the usage of a comparative form "at a position...than at a position "

I am trying to describe the color of the portion A in the picture shown above. My examples are as follows:

1. In the bar, the color of the portion A is darker at a position closer to the center than at a position closer to the right end.
2. In the bar, the color of the portion A is darker as the portion A is closer to the center of the bar than to the right end of the bar.

I am unsure whether my examples are correct because when I googled the expression "at a position...than at a position", I found only a few results. Could you advise me on my examples?

• "In the bar, the color of the potion A is darker towards the center and brighter towards the right end" is a good replacement. Jun 22, 2017 at 13:38
• I think it would be necessary to know if portion A were fixed in the bar, or moved within it. Both examples seem to suggest portion A is not fixed. Jun 27, 2017 at 9:24
• The portion A is fixed. Jun 27, 2017 at 9:36

Based on the supplied information, example 1:

In the bar, the color of the portion A is darker at a position closer to the center than at a position closer to the right end.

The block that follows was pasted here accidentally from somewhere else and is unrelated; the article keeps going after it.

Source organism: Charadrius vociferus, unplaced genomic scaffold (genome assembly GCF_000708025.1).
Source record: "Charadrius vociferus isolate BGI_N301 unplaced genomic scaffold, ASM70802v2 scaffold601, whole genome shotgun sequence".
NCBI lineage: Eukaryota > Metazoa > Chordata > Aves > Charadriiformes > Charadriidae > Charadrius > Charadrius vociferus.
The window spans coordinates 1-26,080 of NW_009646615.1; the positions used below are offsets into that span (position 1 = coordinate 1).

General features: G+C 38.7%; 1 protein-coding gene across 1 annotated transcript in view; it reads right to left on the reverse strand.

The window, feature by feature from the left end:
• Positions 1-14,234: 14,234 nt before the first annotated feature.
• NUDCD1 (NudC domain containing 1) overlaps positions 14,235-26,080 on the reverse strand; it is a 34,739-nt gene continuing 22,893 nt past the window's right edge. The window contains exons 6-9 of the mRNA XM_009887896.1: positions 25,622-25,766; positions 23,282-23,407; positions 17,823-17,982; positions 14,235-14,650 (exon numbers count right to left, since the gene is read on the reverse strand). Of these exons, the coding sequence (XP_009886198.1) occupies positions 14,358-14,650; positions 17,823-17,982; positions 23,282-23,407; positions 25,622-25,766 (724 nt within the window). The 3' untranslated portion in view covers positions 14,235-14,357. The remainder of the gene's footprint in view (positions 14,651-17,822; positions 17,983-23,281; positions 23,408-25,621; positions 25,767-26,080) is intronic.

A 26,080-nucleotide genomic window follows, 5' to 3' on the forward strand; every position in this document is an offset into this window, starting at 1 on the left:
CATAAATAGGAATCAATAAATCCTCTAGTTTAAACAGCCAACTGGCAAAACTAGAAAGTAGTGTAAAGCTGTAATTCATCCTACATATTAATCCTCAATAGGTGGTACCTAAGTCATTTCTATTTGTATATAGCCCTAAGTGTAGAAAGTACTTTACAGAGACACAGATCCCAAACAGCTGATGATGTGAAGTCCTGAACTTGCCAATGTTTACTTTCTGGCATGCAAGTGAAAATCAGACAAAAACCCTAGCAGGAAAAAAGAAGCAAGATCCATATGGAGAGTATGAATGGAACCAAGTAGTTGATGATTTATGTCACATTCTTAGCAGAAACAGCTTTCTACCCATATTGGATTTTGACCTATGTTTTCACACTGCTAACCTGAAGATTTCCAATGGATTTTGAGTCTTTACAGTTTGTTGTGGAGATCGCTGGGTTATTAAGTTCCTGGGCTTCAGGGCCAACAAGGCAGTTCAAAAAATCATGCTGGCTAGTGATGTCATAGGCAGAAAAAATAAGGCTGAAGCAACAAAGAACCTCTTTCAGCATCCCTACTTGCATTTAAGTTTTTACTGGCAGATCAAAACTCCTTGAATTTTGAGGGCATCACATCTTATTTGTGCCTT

is closer to being correct. However, because position A is fixed in the bar, the prepositional phrase "at a position" is irrelevant, and possibly confusing. So

In the bar, the color of the portion A is darker closer to the center than closer to the right end.

supplies the information without ambiguity. SovereignSun's suggestion in comments is good.

Example 2:

In the bar, the color of the portion A is darker as the portion A is closer to the center of the bar than to the right end of the bar.

suggests a cause and effect cause and effect relationship with the position of portion A relative to the bar center (this possibly can be read to suggest that moving portion A toward the bar center will cause the colors to become darker).
I would not use example 2 as a model.
I hope this helps. If it does not, please post any concerns in comments.